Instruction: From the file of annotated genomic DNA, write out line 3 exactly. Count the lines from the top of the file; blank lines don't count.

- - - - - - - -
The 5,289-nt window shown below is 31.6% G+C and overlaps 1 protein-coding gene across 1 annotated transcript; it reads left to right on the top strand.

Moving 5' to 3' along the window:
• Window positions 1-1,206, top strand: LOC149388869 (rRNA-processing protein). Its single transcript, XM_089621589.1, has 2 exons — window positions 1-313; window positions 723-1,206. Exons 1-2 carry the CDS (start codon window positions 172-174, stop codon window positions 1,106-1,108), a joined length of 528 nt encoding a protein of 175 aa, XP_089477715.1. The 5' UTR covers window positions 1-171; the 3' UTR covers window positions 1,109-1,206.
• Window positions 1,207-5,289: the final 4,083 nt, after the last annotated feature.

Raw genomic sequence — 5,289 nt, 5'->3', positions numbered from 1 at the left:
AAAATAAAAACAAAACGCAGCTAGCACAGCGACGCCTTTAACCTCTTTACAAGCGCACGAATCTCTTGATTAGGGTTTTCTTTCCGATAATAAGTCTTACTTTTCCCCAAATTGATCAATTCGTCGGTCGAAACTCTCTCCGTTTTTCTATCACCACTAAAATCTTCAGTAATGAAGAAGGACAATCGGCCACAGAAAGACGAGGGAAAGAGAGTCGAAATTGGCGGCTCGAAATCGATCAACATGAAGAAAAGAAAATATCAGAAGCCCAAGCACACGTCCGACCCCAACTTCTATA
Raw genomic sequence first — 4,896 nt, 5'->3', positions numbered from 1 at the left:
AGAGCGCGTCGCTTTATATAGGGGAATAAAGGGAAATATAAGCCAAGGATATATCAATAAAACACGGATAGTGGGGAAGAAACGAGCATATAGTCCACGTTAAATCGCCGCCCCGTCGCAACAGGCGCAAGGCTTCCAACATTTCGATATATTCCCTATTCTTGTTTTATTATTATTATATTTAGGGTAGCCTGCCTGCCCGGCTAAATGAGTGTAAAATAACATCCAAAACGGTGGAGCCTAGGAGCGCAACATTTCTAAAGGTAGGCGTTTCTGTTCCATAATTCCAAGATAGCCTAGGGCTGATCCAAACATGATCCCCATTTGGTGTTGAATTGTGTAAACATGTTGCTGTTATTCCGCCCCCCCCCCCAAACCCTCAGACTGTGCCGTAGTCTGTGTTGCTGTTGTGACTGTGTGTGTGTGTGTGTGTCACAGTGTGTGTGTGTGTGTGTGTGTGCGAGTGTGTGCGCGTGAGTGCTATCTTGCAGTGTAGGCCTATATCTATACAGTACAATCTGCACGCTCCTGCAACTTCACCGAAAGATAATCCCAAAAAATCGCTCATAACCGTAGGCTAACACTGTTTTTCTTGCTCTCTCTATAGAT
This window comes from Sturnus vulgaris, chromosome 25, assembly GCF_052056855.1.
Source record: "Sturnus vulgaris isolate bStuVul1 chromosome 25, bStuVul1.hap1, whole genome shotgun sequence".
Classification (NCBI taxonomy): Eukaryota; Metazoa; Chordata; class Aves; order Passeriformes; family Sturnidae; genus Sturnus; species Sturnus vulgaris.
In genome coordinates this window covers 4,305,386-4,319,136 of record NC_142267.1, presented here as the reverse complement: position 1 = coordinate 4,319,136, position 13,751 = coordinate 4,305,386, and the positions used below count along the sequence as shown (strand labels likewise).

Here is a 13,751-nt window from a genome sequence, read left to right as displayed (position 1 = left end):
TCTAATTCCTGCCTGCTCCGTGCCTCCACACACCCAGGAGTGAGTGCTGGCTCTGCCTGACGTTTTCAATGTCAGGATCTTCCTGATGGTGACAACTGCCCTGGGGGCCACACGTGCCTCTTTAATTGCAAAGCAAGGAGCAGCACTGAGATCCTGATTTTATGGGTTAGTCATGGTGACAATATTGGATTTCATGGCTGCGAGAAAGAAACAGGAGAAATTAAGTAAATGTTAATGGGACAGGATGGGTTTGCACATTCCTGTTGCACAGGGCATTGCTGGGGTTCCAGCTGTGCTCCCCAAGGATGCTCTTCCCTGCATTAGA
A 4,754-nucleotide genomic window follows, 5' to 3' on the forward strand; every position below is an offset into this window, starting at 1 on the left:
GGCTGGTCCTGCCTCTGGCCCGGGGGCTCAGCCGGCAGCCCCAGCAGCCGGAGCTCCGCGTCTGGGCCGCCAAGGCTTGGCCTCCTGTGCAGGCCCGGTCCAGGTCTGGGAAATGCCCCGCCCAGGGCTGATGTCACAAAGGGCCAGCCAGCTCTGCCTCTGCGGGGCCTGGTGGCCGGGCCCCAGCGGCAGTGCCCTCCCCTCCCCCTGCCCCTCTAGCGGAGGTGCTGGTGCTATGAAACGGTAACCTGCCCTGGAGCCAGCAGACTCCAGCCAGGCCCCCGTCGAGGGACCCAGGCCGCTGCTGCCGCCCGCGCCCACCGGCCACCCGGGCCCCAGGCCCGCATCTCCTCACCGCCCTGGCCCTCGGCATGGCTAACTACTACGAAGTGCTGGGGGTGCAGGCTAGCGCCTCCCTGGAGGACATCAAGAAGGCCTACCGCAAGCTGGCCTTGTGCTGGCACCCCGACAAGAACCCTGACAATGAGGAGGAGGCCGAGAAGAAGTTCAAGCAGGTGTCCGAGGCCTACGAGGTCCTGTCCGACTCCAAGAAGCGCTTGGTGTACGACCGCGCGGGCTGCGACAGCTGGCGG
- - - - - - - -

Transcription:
• Window positions 1-1,206, top strand: LOC149388869 (rRNA-processing protein). Its single transcript, XM_089621589.1, has 2 exons — window positions 1-313; window positions 723-1,206. Exons 1-2 carry the CDS (start codon window positions 172-174, stop codon window positions 1,106-1,108), a joined length of 528 nt encoding a protein of 175 aa, XP_089477715.1. The 5' UTR covers window positions 1-171; the 3' UTR covers window positions 1,109-1,206.